It was past deadline last week when I learned of the death of one of the last century’s most significant people: Nelson Mandela. Along with people like Martin Luther King, Jr. and Mahatma Gandhi, Mandela became one of the most outspoken advocates for human rights in the 20th Century.

Not totally unexpected in the modern social media world of instant opinion-mongering, several people posted online social media messages about how bad a man Mandela was in his ANC days prior to his 27-year incarceration. They threw around words like “terrorist” in their attempts to portray him as an evildoer. I suppose that’s to be expected in these days of poison pen posts and emails. Unfortunately, these misguided messages just aren’t accurate. Let’s try and keep a bit of perspective and reality in the discussion about Mandela and his place in history.

South Africa was a nation where the black majority was systematically suppressed and disenfranchised by the white Afrikaner minority. Equality and human rights were distant and unattainable concepts for most South Africans. Equal opportunity is still something they’re working on. As is most often the case when people are oppressed, the oppressed rose up against their oppressors. Yes, a branch of the African National Congress that Mandela was involved with did indeed plot acts of sabotage against military installations, power plants, and other government facilities – at night, when no one was present – so as to avoid the loss of life or injury. These acts of sabotage were carried out in this manner specifically to offer the best hope for reconciliation of the races afterward. Mandela always knew that the only way South Africa would heal was for blacks and whites to learn to live and work together. Bloody violence would not help achieve that goal.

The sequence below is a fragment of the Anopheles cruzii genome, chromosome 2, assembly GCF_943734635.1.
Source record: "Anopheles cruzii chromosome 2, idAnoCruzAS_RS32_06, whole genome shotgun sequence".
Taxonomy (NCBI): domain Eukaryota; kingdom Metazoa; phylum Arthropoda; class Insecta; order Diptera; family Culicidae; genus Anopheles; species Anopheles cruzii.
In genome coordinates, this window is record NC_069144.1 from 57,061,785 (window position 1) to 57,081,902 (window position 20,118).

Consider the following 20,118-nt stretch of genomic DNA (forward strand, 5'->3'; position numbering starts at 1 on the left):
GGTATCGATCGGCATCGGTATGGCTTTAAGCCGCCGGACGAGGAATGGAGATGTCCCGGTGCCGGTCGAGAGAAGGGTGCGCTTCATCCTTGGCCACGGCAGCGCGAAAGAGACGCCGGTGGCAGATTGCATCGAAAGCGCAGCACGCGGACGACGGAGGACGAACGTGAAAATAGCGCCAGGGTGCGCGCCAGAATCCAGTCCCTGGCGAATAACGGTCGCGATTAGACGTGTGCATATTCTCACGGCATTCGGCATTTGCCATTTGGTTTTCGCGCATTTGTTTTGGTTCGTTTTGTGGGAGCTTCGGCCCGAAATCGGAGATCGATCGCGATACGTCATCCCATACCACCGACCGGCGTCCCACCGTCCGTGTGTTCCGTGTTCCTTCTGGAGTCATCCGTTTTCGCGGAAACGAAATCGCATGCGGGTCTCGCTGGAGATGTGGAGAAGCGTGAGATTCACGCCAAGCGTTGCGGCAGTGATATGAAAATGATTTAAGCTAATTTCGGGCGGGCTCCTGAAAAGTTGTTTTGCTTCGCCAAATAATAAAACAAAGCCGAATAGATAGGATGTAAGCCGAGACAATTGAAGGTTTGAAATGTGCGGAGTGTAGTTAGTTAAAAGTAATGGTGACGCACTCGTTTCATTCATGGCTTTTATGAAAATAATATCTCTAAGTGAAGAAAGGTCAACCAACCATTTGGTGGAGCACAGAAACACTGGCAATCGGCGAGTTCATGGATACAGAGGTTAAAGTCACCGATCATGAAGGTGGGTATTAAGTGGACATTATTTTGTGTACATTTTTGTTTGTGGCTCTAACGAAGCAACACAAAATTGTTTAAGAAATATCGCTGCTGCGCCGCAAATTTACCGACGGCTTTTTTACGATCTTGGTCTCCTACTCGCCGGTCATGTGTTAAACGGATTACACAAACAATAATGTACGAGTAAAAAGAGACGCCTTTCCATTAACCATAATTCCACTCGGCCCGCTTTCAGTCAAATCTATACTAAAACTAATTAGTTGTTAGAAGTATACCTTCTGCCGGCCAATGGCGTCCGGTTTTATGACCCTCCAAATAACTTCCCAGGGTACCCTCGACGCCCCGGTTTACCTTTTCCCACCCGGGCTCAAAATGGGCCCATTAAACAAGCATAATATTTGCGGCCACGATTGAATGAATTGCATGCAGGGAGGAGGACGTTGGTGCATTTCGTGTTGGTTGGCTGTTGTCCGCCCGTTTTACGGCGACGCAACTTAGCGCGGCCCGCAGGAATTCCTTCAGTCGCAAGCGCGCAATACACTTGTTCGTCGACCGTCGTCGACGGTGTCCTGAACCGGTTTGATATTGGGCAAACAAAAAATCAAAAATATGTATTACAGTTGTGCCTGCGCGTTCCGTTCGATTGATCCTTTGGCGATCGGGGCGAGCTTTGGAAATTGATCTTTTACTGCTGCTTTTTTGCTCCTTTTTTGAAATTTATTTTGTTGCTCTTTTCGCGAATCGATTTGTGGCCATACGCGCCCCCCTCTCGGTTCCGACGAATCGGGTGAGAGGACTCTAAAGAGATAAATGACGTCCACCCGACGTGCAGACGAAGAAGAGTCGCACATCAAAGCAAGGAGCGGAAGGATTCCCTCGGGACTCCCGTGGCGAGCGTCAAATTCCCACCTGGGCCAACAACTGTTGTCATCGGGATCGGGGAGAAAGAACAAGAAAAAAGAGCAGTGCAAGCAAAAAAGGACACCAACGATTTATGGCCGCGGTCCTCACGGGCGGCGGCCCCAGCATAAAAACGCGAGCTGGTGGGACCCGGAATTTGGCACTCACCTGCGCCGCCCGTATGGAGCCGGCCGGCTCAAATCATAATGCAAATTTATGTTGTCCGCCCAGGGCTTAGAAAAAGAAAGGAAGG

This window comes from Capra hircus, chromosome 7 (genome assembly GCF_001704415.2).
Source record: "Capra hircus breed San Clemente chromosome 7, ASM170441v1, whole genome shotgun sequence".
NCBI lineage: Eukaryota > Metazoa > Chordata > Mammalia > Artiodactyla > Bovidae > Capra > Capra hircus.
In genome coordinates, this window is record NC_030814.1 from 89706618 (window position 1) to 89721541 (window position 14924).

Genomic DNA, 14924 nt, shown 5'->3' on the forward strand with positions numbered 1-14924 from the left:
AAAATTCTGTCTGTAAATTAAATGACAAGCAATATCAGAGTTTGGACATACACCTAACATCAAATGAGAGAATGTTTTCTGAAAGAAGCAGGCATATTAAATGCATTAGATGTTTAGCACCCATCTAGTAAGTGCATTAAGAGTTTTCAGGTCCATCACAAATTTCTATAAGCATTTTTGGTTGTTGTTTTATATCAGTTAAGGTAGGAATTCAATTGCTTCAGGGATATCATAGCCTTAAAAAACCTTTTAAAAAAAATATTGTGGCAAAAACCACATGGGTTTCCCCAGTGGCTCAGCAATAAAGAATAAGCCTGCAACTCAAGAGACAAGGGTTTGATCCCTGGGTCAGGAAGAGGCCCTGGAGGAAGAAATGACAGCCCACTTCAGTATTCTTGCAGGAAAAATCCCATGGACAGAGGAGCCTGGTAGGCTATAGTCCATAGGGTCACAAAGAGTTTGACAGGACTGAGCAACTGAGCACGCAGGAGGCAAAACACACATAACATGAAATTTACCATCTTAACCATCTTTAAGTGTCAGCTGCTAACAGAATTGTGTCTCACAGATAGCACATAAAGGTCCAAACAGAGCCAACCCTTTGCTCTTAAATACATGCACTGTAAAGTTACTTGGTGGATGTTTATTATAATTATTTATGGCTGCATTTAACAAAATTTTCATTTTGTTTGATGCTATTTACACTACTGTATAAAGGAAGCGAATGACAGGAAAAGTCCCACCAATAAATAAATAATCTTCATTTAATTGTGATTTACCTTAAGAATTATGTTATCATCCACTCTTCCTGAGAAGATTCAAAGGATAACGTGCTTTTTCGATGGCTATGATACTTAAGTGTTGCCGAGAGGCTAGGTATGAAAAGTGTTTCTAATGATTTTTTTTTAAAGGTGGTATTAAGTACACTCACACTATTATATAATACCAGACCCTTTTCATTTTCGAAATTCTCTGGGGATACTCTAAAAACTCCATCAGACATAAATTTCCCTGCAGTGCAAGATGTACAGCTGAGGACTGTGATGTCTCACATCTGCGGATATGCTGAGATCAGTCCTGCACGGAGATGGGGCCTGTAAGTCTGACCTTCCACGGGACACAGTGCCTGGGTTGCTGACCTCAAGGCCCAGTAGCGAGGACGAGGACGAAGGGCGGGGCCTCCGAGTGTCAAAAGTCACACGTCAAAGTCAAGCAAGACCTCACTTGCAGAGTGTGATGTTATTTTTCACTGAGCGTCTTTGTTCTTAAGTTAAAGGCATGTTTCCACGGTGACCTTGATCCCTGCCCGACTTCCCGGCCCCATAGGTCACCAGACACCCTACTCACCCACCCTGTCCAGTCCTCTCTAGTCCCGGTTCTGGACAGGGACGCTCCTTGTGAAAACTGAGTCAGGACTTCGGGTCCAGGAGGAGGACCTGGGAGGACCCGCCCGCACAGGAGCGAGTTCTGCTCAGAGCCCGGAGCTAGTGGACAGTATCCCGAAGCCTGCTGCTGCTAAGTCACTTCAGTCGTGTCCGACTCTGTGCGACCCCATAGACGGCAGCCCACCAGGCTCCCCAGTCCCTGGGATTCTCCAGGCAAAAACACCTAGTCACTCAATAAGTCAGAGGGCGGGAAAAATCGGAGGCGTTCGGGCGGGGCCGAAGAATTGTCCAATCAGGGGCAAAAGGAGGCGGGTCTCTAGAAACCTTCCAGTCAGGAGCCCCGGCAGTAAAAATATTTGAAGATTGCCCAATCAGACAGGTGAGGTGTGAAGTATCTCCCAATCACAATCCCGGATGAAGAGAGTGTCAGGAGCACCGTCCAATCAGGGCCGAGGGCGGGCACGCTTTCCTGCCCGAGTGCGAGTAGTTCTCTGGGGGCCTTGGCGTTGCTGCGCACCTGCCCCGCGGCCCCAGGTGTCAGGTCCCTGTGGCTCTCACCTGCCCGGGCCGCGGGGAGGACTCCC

Compare the struggle in South Africa to other revolutions around the world – revolutions that were truly violent. If one is to call Nelson Mandela a terrorist, then the term also applies to other revolutionaries like George Washington, Thomas Jefferson, Benjamin Franklin, Paul Revere, Samuel and John Adams, Francis Marion, and other American Patriots. The American Revolution (as well as most other revolutions around the world) was far more violent than what happened in South Africa. It’s funny how entrenched interests desiring to maintain their position can appropriate the word “terrorist” to suit their needs. I’m sure the British considered the American Revolutionaries terrorists as well. Yet without those “terrorists,” what would our nation be like today?

Considering all he went through, Mandela could have easily adopted a mindset of hate and retribution. He was oppressed, disenfranchised, and imprisoned for 27 years for daring to be outspoken and black in apartheid South Africa. But somewhere along the line, he learned to abandon the negative and embrace love and forgiveness as he led South Africa into perhaps the most peaceful revolution humanity may have ever seen. He preached a message of reconciliation and racial unity. He encouraged the oppressed to forgive their oppressors. He even invited his jailers to sit in an honored position in the front row at his presidential inauguration. So if there is no hope for the future and no chance for redemption, if your narrow mindset does not allow for people to grow and change and do great things, then go ahead and call Mandela a terrorist.

And then you had better take a closer look at those Founding Fathers you so idolize.


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